The L.A. Times said Friday that EMI was on the verge of accepting the merger offer, and the pact is expected to be announced within two weeks—possibly as early as Wednesday (11/22), according to sources.


All They Want For Christmas Is A Merger
Talks between BMG parent Bertelsmann and EMI are moving forward and "progressing quickly." An announcement of a deal could come as early as tomorrow, say sources familiar with merger talks.

The proposed deal includes Bertelsmann merging BMG into EMI and then paying as much as $2.50 per share for a small majority interest in the company, the Los Angeles Times reported Friday (11/17). A breakdown of the proposed BMG-EMI marriage has Bertelsmann peeling off $2 billion to EMI shareholders and then folding BMG into EMI, with Bertelsmann taking a controlling interest in the British public company, HITS' crackerjack staff offers (hitsdailydouble.com, 11/15).

The L.A. Times said Friday that EMI was on the verge of accepting the merger offer, and the pact is expected to be announced within two weeks—possibly as early as tomorrow, according to sources.

Representatives for the two Euro giants have been working around the clock in New York trying to hammer out merger details.

According to London's Financial Times, Bertelsmann and EMI are ironing out the management structure of the proposed company, which would be led by joint chief executives.

The executive structure, which is expected to be discussed today (11/20) at meetings in Germany, is yet to be finalized, sources said.

The Financial Times said the two sides are discussing plans to appoint Ken Berry, the head of recorded music for EMI, and Rudi Gassner, who recently signed a five-year contract to run BMG, as co-CEOs.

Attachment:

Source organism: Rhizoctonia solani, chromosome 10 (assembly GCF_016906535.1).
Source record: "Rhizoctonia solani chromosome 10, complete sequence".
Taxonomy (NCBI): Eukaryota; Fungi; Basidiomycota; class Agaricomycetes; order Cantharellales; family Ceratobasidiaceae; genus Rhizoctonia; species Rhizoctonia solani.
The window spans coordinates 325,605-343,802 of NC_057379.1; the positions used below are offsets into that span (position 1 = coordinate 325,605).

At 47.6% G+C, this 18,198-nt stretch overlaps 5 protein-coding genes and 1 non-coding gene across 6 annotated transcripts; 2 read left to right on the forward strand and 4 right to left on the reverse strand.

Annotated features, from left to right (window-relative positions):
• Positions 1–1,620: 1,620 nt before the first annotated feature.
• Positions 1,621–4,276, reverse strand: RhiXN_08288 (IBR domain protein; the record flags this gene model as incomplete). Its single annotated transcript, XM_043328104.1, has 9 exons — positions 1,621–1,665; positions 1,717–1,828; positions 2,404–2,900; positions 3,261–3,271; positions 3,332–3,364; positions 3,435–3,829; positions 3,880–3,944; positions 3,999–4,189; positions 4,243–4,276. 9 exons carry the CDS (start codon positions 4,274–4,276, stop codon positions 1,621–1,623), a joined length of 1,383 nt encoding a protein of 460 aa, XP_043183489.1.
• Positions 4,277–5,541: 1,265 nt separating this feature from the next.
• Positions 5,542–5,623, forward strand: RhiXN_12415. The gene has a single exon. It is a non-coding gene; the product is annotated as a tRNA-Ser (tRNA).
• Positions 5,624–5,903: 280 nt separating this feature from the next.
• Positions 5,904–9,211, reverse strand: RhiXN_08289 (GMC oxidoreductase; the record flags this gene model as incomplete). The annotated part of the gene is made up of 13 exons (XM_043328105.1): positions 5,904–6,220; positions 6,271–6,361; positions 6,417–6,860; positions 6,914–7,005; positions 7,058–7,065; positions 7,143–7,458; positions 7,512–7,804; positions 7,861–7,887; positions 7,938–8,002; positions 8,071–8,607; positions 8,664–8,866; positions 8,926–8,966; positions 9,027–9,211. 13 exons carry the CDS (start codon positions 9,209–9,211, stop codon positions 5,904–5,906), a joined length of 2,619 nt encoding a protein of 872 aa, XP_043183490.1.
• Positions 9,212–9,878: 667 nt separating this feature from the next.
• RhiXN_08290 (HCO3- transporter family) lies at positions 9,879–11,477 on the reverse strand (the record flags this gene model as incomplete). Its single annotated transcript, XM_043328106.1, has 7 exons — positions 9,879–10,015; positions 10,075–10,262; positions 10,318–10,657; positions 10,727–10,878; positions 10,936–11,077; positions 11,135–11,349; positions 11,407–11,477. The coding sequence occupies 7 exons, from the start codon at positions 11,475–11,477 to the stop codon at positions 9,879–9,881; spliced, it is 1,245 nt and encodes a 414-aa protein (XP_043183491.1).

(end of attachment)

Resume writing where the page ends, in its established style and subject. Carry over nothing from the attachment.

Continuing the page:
If the deal flies and Bertelsmann nabs 50.1% ownership of the combined entity, the two men would ultimately report to Thomas Middelhoff, Bertelsmann's top dog. In such a scenario, EMI Chairman Eric Nicoli would take an increasingly non-executive role, sources said.

Executives meeting on Monday (11/20) are seeking to prepare a preliminary statement on the potential tie-up of the two groups for later this week.

EMI is expected to face questions from investors on the state of the negotiations when it reports its full-year financial results on Tuesday (11/21).

The company has been doing anything but sitting still in the meantime, linking with a pair of European Internet companies as it prepares to launch digital download sales on the Continent next year and pacting with Streamwaves, a Dallas-based Internet subscription music provider for streaming music on-demand.

In addition, EMI has been bolstered by the world-wide success of the Beatles' "1" album, which sold 300k its first week out in Engand and looks set for a possible #1 debut on the U.S. charts this week.

Assuming the deal does not unravel in the days ahead, Bertelsmann and EMI must still gain approval from antitrust regulators in the United States and overseas before it can be completed.

Sources said EMI would probably divest Virgin and maybe some publishing to satisfying the European Commission, which recently halted the proposed WMG-EMI merger.

Obviously, this scenario raises a slew of questions.

Did Bertelsmann head Middelhoff already do his EC homework and get some preliminary nods of approval from the Mario Monti & Co.? Was this deal part of Middelhoff's strategy when he aggressively lobbied against the WMG-EMI merger? And where does the EC's alleged fear of a five-to-four industry consolidation play in this? How will UMG react? Will it play spoiler again, and does it have even more EC juice now that it is French-owned? What about the spurned WMG? Is it still interested in an EMI play?

And, finally, who did let the dogs out?